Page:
HOL00790_zpsd18e8b60.png

After almost a year of sailing back and forth ... Seriously? I mean, hey mister explorer, there's like a giant white spot there!
Can't you just sail there and find out what it is? What the hell am I paying your wages for? Oh, that's right, I don't pay you.

An expeditionary force was sent out to seize the deserted island for Holland's glory, not so much because they wanted a pile of rock on the edge of the infinite abyss, but mainly because all of Holland was annoyed that the Great Powers were living off the back of their exploits in discovering the route to the Promised Land. Plus, having an outpost on the edge of the infinite abyss would be pretty useful, wouldn't it? It could be a good destination for tourism, or an excellent place to send inconvenient dictators who attempt to take over countries and start some kind of revolutionary movement to spread misguided ideals across the world. We speak, of course, of people of similar ilk to the usurper, Albrecht Junior. The first colonists landed, beating out rivals from Portugal and Castille, and new land was claimed in the name of Holland and Sovereign Floris.

HOL00800_zps4091701e.png

I didn't actually want to start a colony, but it would be preferable to letting one of the other colonisers get it and having a jumpstart on North America.
This means I need to grab another Bengali province - thankfully there are at least two more still unclaimed. Also I was impatient to use that name.

Boxing Day, December 1470. Light snow was falling over Amsterdam, and a chill wind was blowing - yet, as in so many other places where there was money to be made, business continued as usual. In the bustling market square, merchants and traders negotiated with customers and travellers from around the region - of particular interest was a type of flower imported from Turkish lands, a 'tulip', which had gained the favour of Sovereign Floris VI. The bright hue of the flower struck a stunning contrast with the metallic reflection from the general's armour he was fond of wearing, and several aspiring young patricians sought to adorn themselves similarly to gain their lord's favour.

Floris and Wilhelm had just been to the (rather poorly-attended) St Stephen's Day mass at the local chapel and were heading back to the Sovereign's mansion to return to dealing with matters of state - for a Sovereign, there can be no such thing as a true day of rest. Seeing the common folk of Amsterdam going about their lives, free from worries and cares, Floris could not restrain himself, battle-hardened by nature as a result of his experiences in the Promised Land, from making the fateful observation.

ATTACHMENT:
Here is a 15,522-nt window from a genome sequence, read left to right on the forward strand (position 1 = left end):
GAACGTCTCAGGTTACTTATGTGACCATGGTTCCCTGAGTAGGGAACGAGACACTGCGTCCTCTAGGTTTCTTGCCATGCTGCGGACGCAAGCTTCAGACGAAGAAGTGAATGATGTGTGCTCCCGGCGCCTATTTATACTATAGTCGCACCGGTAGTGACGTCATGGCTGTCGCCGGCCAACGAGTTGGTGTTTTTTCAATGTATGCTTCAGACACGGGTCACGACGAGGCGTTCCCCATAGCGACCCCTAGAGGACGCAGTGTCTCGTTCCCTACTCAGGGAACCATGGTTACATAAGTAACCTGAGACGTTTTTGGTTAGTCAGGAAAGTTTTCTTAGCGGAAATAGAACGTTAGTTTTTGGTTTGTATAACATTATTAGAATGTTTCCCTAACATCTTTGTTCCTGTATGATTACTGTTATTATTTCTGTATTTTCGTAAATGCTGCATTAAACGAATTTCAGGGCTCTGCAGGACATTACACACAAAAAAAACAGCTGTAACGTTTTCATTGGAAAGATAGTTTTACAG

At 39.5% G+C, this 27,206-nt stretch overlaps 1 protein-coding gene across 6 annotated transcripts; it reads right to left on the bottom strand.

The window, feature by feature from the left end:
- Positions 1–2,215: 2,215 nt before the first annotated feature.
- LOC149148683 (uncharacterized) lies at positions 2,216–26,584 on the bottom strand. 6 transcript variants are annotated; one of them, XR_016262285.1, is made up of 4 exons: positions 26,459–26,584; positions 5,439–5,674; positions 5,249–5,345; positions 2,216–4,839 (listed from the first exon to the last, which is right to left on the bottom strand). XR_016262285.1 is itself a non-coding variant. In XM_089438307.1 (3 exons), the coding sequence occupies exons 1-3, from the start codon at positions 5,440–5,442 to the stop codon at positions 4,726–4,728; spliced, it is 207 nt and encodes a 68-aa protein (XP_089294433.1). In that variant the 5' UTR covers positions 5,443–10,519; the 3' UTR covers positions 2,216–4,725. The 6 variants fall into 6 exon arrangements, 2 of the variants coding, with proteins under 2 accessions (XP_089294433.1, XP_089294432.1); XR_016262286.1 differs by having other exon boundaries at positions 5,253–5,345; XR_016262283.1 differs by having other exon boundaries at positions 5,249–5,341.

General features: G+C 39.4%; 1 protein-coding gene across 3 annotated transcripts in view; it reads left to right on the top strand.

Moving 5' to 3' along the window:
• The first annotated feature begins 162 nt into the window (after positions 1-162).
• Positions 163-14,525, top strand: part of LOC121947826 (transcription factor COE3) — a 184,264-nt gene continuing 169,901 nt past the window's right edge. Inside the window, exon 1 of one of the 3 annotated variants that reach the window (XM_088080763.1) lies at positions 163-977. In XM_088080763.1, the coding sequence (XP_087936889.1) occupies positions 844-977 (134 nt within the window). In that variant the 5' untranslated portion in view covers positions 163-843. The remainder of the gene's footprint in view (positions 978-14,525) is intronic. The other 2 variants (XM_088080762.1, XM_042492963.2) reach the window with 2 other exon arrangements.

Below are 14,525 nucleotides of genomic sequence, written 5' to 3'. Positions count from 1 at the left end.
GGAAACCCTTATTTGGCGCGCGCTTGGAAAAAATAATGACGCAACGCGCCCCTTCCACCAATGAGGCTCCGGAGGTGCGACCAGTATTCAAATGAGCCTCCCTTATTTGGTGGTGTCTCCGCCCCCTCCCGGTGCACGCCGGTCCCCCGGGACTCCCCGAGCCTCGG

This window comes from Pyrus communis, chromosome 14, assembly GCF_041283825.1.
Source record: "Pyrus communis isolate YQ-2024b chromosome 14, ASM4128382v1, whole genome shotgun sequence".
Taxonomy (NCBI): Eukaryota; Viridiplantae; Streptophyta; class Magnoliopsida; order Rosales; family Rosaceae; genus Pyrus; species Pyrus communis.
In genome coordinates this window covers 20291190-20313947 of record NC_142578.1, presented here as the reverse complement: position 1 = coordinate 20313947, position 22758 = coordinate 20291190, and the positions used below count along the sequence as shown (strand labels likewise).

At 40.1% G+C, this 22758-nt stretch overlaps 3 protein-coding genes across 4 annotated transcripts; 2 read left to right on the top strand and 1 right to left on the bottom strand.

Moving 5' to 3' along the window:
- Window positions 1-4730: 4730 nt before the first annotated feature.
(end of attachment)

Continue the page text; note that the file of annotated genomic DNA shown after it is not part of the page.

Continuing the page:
"Can these peaceful days truly last, Wilhelm? Can Holland's prosperity truly last forever?"

"Dare I say, brother, that it is our fault, as Sovereigns, that peace has reigned in Holland for as long as it has. People have grown soft, unwary, heedless of the sacrifices their forebears have made, the blood that has been shed ..."

Wilhelm ceased to speak as he gritted his teeth in frustration, such was his unhappiness with the state of affairs - and the fact that he had allowed his emotions regarding the matter to run ahead of his thoughts. It was but a full minute later, almost halfway down the street to the Sovereign's mansion, that he was able to voice his thoughts once again.

"I ... I blame the pretender Albrecht Junior. He destroyed the lives of so many who strived for Holland's glory, and treated his responsibilities as Sovereign as some sort of parlour game. Even though he's locked away now, his poisonous legacy still remains, tormenting and twisting our nation's future."

HOL00810_zps3f8b479d.png

Manly virtues ... heh heh.

"Floris, we sought to persuade the people of Holland of Albrecht Jr's lies by exposing him as a fraud. But now, in some sort of twisted revenge, many of our nation's youths have not only refused to be disillusioned of the pretender's image, but have adopted it for themselves, doing silly things like wearing women's clothes, pracing about in bonnets and bodices and all that. Some idiots are even predicting that this will be standard attire for gentlemen in the future."

"That is just dandy," Floris observed, "I hate to say this, but perhaps a spell in the colonies would help to disabuse them of the notion that life is all a bed of roses. We could use more settlers, in any case - based on the most recent reports from our overseas holdings, any who aim toward the position of fishmonger would be well in demand."

HOL00830_zps5bab6025.png

The report from Holland's overseas holdings. Also, Gondwana declared war on Vijayanagar and called us in.
This brought our vassals in as well, but we didn't want any territory so we accepted white peace. Therein lies the magic -
when vassals are strong enough to occupy enough territory on their own, they can enforce peace deals and take the infamy for new acquisitions